bus people

In the lobby of the LA motel, the breakfast crowd thinning out, I phoned Kimberly. 'Which train do I catch to Orange County?' I asked. There was a pause. 'I'll come and get you,' she said.

While public transport is thankfully much more integrated into British life than it was in LA ten years ago, I'm still noticing a difference with Argentina.

During my three years in Buenos Aires, I only met two people who owned a car. Everyone caught the bus. And they ran day and night. Packed jam full. Sure, I sometimes got a taxi. But - as long as you had got hold of enough monedas - the bus was how you traveled.

It feels different here.

I don't know if it was the smell of cigar smoke tonight, or how the bus queue seemed to merge with the overspill from the city pub. Perhaps it was something about how we stood hunched up, a couple of Tesco bags resting on the shelter seats. Or how the man in a bright yellow jacket moved around us picking up rubbish with a stick. But waiting for the bus this evening, I felt poor.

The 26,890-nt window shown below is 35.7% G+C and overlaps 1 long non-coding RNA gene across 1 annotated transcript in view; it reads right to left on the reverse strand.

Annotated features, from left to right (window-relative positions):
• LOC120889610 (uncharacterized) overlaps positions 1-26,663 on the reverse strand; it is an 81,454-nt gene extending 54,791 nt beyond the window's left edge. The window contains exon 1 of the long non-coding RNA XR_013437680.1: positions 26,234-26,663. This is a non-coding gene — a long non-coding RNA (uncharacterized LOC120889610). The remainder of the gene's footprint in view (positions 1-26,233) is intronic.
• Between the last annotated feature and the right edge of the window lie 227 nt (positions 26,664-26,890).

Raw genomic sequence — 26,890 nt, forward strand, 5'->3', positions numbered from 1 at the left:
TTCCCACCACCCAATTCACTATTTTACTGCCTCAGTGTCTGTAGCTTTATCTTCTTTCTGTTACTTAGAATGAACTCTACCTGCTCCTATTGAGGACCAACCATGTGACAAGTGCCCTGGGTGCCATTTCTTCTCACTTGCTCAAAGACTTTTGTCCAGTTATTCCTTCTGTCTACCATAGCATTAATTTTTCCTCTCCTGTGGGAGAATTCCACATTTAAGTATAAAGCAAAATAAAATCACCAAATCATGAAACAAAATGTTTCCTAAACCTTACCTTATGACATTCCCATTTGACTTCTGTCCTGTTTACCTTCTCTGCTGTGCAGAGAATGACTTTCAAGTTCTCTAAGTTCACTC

Years ago, friends in LA told me that the term 'bus people' implied the very poorest, most marginalized people who, in that city of cars and freeways, had to take the bus.

In my city, plenty of people catch the bus or train to work every day. But with my 'off-peak' travel pass, I don't share my bus with the workers. In the mornings, the seats are filled with elderly neighbours and school kids. But in the early evening, we seem a desperate bunch - tired from the day, waiting in the drizzle, we file on and shuffle down the aisle. The day's dirt imprisons us, smearing the windows. There is a dank smell.

But we settle down. Warm up. Maybe say a few words to the girl next to us. Maybe peer out to see the park. And soon we are home.

Bus people.

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